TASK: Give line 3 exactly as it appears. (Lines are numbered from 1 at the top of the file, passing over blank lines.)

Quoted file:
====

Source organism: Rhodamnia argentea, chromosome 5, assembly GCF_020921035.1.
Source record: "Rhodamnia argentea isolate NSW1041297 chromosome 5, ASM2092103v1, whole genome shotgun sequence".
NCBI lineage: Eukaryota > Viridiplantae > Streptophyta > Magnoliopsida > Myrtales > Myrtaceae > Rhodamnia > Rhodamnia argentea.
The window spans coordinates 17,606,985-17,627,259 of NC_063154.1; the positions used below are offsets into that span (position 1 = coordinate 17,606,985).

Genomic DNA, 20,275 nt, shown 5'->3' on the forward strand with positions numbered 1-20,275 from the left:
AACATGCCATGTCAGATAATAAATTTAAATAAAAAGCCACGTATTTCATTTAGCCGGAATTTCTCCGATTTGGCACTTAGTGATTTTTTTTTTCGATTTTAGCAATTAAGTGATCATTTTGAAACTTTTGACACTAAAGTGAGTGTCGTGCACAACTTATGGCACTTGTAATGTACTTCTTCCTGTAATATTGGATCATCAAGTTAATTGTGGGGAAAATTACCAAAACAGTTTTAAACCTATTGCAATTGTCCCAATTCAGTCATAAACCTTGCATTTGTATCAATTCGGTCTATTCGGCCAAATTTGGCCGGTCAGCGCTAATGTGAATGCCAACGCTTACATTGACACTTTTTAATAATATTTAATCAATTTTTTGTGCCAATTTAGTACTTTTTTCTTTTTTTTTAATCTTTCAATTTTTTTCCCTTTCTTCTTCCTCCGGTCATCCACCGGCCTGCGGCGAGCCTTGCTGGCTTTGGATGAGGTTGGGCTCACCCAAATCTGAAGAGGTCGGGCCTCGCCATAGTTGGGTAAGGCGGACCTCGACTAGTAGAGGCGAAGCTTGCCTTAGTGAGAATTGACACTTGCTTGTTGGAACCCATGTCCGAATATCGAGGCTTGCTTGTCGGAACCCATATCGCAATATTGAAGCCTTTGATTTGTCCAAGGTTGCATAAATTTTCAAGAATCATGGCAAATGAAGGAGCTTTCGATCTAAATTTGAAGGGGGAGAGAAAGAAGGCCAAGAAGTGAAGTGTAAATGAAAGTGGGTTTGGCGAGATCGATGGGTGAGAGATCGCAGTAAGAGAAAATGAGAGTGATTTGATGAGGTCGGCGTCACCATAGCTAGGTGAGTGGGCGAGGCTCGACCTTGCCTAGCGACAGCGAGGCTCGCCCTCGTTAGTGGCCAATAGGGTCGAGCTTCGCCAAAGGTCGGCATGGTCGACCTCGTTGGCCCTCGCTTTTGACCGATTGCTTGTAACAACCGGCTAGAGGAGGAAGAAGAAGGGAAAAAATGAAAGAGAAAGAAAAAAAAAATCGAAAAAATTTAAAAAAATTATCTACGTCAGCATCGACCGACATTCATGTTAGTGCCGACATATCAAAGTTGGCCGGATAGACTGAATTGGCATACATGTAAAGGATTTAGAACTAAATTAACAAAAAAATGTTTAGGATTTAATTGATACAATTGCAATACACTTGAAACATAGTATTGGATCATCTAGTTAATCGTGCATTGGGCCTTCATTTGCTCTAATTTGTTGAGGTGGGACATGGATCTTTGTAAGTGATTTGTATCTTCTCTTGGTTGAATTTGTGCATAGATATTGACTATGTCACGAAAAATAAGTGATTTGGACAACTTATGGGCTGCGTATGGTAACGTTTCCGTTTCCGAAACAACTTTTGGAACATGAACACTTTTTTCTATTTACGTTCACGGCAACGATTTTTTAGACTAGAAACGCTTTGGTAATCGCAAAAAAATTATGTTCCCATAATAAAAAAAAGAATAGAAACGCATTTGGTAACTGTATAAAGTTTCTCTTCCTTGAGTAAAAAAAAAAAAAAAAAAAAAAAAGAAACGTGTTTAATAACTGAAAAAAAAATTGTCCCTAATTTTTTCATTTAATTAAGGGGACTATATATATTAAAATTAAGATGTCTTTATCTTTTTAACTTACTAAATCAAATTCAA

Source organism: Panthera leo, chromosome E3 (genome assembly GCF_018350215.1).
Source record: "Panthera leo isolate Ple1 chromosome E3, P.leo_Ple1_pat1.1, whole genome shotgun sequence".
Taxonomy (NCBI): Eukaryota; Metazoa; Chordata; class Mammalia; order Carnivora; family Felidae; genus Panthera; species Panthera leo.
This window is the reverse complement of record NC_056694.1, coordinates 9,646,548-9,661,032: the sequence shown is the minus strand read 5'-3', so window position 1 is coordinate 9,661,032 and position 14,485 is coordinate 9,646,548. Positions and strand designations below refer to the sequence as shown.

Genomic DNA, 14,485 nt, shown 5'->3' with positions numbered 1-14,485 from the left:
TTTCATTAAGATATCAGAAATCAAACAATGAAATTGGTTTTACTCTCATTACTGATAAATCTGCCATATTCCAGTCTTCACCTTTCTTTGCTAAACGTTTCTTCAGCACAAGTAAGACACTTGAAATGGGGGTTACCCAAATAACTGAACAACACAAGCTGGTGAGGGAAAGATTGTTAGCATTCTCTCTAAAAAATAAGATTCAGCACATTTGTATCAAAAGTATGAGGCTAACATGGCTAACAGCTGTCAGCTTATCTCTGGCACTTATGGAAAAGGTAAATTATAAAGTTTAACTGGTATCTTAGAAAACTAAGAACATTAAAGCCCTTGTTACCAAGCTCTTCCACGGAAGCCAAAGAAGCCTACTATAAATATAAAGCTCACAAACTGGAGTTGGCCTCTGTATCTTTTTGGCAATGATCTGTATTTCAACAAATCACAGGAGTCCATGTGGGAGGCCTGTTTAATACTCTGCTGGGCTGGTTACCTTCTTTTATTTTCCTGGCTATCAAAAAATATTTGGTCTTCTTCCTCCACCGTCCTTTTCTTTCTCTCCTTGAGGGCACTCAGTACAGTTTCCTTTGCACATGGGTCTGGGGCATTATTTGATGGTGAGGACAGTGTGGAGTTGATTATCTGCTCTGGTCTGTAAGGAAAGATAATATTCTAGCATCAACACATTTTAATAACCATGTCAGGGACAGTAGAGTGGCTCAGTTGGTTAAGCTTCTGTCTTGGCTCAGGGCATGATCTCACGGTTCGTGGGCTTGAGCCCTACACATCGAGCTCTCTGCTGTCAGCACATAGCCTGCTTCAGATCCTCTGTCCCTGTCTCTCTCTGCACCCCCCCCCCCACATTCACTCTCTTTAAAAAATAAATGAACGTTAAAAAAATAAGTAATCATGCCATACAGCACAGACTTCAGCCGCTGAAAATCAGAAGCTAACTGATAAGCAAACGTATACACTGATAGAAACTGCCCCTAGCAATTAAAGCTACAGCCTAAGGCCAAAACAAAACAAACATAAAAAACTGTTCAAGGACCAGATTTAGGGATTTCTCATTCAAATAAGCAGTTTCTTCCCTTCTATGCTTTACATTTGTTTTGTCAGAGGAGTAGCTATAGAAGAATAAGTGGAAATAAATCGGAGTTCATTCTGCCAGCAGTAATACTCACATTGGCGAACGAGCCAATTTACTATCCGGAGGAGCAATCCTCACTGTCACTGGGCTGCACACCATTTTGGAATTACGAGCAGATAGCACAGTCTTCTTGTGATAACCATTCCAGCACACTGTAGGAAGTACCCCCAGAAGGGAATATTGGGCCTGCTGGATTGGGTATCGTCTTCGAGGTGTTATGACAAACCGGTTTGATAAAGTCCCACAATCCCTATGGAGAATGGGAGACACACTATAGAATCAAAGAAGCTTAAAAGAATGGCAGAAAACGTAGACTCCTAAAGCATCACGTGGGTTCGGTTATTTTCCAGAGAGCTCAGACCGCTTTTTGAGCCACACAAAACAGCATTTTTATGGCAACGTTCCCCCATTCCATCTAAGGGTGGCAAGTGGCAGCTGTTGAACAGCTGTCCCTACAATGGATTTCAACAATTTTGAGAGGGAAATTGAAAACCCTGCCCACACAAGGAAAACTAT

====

NCBI lineage: Eukaryota > Viridiplantae > Streptophyta > Magnoliopsida > Myrtales > Myrtaceae > Rhodamnia > Rhodamnia argentea.